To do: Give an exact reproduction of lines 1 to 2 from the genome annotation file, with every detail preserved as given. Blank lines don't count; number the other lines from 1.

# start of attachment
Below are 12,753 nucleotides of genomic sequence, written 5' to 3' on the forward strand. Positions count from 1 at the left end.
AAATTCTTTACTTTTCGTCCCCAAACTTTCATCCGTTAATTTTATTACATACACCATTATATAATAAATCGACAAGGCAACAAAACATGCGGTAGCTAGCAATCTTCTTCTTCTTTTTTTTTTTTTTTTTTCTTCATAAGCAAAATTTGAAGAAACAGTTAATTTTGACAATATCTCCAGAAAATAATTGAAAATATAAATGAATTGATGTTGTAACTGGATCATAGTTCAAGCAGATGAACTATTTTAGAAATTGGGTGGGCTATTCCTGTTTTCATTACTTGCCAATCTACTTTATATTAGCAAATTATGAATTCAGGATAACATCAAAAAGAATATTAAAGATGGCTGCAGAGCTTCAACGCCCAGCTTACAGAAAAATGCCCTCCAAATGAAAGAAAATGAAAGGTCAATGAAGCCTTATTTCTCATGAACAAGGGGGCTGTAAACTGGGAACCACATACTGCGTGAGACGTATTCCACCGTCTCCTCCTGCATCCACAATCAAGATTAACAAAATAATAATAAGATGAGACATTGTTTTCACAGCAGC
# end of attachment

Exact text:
Below are 12,753 nucleotides of genomic sequence, written 5' to 3' on the forward strand. Positions count from 1 at the left end.
AAATTCTTTACTTTTCGTCCCCAAACTTTCATCCGTTAATTTTATTACATACACCATTATATAATAAATCGACAAGGCAACAAAACATGCGGTAGCTAGCAATCTTCTTCTTCTTTTTTTTTTTTTTTTTTCTTCATAAGCAAAATTTGAAGAAACAGTTAATTTTGACAATATCTCCAGAAAATAATTGAAAATATAAATGAATTGATGTTGTAACTGGATCATAGTTCAAGCAGATGAACTATTTTAGAAATTGGGTGGGCTATTCCTGTTTTCATTACTTGCCAATCTACTTTATATTAGCAAATTATGAATTCAGGATAACATCAAAAAGAATATTAAAGATGGCTGCAGAGCTTCAACGCCCAGCTTACAGAAAAATGCCCTCCAAATGAAAGAAAATGAAAGGTCAATGAAGCCTTATTTCTCATGAACAAGGGGGCTGTAAACTGGGAACCACATACTGCGTGAGACGTATTCCACCGTCTCCTCCTGCATCCACAATCAAGATTAACAAAATAATAATAAGATGAGACATTGTTTTCACAGCAGC